House Speaker Kevin McCarthy on Monday outlined a federal spending-cut plan being sought by his fellow Republicans with ideas already floated and rejected by Democrats, and warning that these conditions must be attached to an urgently needed increase in the government's debt ceiling.
His speech comes as the federal government ticks closer to the moment sometime this summer when it will no longer be able to meet its financial obligations. Without action by the divided Congress, that would trigger a historic default that would shake the U.S. and world economies.
President Joe Biden's Democrats, who also control the Senate, have been at loggerheads with Republicans for months over next steps on the limit, with the White House insisting Congress lift the borrowing limit without conditions, as it did three times under Biden's Republican predecessor, Donald Trump.
The United States faces a possible default on its debt payments sometime this summer without legislation to increase the current $31.4 trillion borrowing limit.
McCarthy, the top U.S. Republican said in remarks to the New York Stock Exchange that he will bring a vote to the House floor "in coming weeks" on a bill that will lift the debt ceiling to an unspecified date next year.
But he added that "a no-strings attached debt limit increase will not pass" the House. He added that he will seek to roll back federal spending on many programs to fiscal 2022 levels, followed by spending growth of only 1% each year over the next decade.
"We are seeing in real time the effects of reckless government spending," McCarthy said in his opening remarks.
Portraying a U.S. economy suffering from high inflation, rising interest rates, supply-chain shortages and problems in the banking industry, McCarthy added, "We must change course before it is too late."
Before the speech, White House spokesperson Andrew Bates said, "There is one responsible solution to the debt limit: addressing it promptly, without brinksmanship or hostage taking - as Republicans did three times in the last administration."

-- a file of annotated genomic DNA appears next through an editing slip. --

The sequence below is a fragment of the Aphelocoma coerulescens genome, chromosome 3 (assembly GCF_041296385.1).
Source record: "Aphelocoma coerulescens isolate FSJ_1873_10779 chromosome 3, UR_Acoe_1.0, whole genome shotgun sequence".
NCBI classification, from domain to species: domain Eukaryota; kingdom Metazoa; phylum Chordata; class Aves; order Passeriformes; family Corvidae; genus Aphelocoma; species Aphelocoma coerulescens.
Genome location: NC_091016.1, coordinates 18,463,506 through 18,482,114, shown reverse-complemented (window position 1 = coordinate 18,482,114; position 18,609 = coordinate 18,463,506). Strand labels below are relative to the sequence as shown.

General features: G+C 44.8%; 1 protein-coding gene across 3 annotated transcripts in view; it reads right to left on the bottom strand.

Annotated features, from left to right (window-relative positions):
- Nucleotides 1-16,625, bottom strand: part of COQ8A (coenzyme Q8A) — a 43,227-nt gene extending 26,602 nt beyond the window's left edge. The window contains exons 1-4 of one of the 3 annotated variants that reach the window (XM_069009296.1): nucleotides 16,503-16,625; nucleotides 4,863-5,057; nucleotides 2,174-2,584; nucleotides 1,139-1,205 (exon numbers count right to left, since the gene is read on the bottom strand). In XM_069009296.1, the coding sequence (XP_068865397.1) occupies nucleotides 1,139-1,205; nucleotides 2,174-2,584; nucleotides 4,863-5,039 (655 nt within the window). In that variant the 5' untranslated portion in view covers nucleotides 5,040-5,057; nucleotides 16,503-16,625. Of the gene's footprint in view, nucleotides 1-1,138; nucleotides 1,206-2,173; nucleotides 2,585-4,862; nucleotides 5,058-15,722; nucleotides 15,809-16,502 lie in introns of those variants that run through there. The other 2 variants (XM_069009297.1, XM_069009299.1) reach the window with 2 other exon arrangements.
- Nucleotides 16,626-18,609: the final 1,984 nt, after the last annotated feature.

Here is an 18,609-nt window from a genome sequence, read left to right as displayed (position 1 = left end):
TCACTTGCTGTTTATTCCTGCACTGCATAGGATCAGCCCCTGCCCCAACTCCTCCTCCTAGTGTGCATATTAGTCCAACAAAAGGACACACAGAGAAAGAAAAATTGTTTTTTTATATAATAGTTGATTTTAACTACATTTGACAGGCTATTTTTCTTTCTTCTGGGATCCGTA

Democrats also have been insisting that McCarthy lay out a specific budget plan.
"A speech isn’t a plan," Bates said.
McCarthy leads a fractious caucus that holds a narrow 222-213 majority, including a sizeable contingent of hardline members who want sharp spending cuts and dismiss the risks of failure to act on the debt ceiling. So far House Republicans have not produced a proposed budget of their own, a move that Biden contends would be a necessary starting point for negotiations on spending.
The White House last month proposed its own budget, which it said would cut the nation's deficit by nearly $3 trillion over 10 years, though it relied on increases in taxes on businesses and the wealthy, rather than spending cuts, to do so.
The nonpartisan Congressional Budget Office last month laid out a range of options to address the debt, which showed that higher tax collections would have significantly more impact than spending cuts.
The cuts McCarthy is proposing would not touch the main drivers of the debt Republicans complain about -- the Social Security and Medicare retirement and healthcare programs that are projected to nearly double in cost over the next 10 years, according to the CBO.
The closer Congress gets to the "X-date" when the federal government will no longer be able to pay its bills, the more nervous investors will become about the economic outlook. The last prolonged standoff over the debt ceiling, in 2011, led to a historic cut in the U.S. government's credit rating, which rattled markets and raised borrowing costs.
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